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[liberationtech] My CPJ blog: Lessons from the Cryptocat debate
nadim at nadim.cc
Tue Sep 11 10:34:57 PDT 2012
Please, tell me more about how your allusion at the end of your post
absolves you of the culpability of fact-checking!
Furthermore, I have confirmed with Chris concerning the browser plugin
issue when I met him last week in D.C., while Patrick Ball and I had an
exchange that was posted on libtech weeks ago under the
migraine-inducing "What I learned from Cryptocat" thread.
Did you even ask Chris or Patrick about the browser plugin platform?
I'll eat a shoe if you did. I've been working for weeks on this and it's
people like you who just make me feel like all my effort is completely
On 9/11/2012 1:24 PM, frank at journalistsecurity.net wrote:
> Toward the end of the piece, I said: some critics are now working with
> Kobeissi to help clean up and secureCryptocat.
> What you are saying is that Cryptocat is now a browser-plugin only
> application, and that therefore, if I understand your point, the
> vulnerabilities alluded to by Chris and now Patrick are now all fixed.
> Are they? If they are, I have not yet read confirmation that they are
> from others in this community. I'd welcome any input here.
> And, Nadim, I have and continue to support you for finally building a
> truly user-friendly tool. We need tools that are both secure and
> easier-to-use, and that was the point of the piece.
> Frank Smyth
> Executive Director
> Global Journalist Security
> frank at journalistsecurity.net <mailto:frank at journalistsecurity.net>
> Tel. + 1 202 244 0717
> Cell + 1 202 352 1736
> Twitter: @JournoSecurity
> Website: www.journalistsecurity.net <http://www.journalistsecurity.net>
> PGP Public Key <http://www.journalistsecurity.net/franks-pgp-public-key>
> Please consider our Earth before printing this email.
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> -------- Original Message --------
> Subject: Re: [liberationtech] My CPJ blog: Lessons from the Cryptocat
> From: Nadim Kobeissi <nadim at nadim.cc <mailto:nadim at nadim.cc>>
> Date: Tue, September 11, 2012 1:14 pm
> To: liberationtech <liberationtech at lists.stanford.edu
> <mailto:liberationtech at lists.stanford.edu>>
> I can't even-
> Frank sent me this article about 15 minutes ago and I answered with the
> notion that Cryptocat has been a browser-plugin only app for more than a
> month, and that his article is just incredibly ignorant and frustrating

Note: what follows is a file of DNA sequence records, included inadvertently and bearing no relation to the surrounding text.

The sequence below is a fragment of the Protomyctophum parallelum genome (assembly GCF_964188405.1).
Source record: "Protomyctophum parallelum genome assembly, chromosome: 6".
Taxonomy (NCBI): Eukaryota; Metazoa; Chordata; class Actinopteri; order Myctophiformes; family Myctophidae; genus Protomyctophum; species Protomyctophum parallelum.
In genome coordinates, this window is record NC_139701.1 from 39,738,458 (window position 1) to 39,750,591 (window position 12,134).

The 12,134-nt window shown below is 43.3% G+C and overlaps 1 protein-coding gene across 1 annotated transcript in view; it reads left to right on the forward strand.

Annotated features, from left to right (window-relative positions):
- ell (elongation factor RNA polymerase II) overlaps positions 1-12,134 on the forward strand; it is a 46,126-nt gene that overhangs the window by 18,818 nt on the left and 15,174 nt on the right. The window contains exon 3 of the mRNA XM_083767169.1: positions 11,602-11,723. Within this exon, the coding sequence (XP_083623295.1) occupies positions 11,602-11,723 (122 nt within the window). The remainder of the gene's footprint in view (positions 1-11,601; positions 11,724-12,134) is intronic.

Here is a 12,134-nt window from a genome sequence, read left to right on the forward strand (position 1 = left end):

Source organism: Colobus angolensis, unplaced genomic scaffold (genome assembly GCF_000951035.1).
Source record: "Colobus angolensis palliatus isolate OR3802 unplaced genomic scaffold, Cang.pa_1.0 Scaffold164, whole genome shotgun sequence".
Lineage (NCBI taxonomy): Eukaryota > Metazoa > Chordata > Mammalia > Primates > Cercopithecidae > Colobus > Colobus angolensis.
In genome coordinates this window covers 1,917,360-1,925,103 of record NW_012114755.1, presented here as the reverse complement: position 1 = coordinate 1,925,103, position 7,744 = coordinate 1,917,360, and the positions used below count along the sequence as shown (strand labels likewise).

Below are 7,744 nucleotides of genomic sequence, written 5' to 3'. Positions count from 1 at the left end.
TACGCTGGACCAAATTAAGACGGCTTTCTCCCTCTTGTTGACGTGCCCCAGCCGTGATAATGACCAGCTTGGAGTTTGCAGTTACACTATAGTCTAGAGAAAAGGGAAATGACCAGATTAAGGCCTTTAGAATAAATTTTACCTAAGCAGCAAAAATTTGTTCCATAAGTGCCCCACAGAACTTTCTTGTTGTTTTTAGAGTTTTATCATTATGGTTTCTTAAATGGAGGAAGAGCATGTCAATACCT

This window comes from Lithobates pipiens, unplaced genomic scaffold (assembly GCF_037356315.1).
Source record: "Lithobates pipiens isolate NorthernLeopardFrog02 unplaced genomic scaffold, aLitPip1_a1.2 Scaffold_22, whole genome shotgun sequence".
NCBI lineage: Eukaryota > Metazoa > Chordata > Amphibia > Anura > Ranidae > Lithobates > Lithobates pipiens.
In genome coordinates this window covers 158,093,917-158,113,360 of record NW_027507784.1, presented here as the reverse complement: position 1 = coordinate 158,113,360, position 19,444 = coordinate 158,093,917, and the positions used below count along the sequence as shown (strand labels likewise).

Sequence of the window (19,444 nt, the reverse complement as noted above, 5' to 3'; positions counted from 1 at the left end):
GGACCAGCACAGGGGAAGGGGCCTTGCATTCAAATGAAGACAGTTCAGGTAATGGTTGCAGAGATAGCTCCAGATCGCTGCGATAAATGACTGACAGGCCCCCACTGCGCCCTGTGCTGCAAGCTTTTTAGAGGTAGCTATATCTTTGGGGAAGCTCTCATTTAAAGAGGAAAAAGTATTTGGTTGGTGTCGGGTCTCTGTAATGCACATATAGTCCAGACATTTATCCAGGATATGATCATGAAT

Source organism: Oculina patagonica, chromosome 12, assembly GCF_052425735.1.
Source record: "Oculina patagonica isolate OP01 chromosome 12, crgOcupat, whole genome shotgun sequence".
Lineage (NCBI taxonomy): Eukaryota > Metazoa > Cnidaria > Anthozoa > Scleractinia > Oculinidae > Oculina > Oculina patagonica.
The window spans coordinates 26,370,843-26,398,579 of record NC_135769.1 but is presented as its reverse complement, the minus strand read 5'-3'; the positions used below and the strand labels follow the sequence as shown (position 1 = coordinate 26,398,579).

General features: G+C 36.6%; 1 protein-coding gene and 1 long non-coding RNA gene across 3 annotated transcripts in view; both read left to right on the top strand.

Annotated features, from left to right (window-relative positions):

> as a result of it ignoring that.
> Relevant links:
> Excuse me while I now go waterboard myself,
> On 9/11/2012 1:07 PM, frank at journalistsecurity.net
> <mailto:frank at journalistsecurity.net> wrote:
> > Hi everybody,
> > Below is my CPJ blog on the Cryptocat debate. It makes some of the same
> > points that I already made here a few weeks ago. And please know that my
> > intent is to help work toward a solution in terms of bridging invention
> > and usability. I know there are different views, and I have already
> > heard some. Please feel free to respond. (If you wish you may wish to
> > copy me at frank at journalistsecurity.net <mailto:frank at journalistsecurity.net>
> > <mailto:frank at journalistsecurity.net
> <http://mailto:firstname.lastname@example.org>> to avoid me missing
> your note
> > among others.)
> > Thank you! Best, Frank
> > http://www.cpj.org/security/2012/09/in-cryptocat-lessons-for-technologists-and-journal.php
> > *In Cryptocat, lessons for technologists and journalists*
> > By Frank Smyth/Senior Adviser for Journalist Security
> > <http://www.cpj.org/blog/author/frank-smyth>
> > /Alhamdulillah! /Finally, a technologist designed a security tool that
> > everyone could use. A Lebanese-born, Montreal-based computer scientist,
> > college student, and activist named Nadim Kobeissi had developed a
> > cryptography tool, Cryptocat <https://crypto.cat/>, for the Internet
> > that seemed as easy to use as Facebook Chat but was presumably far more
> > secure.
> > Encrypted communications are hardly a new idea. Technologists wary of
> > government surveillance have been designing free encryption software
> > since the early 1990s <http://www.pgpi.org/doc/overview/>. Of course, no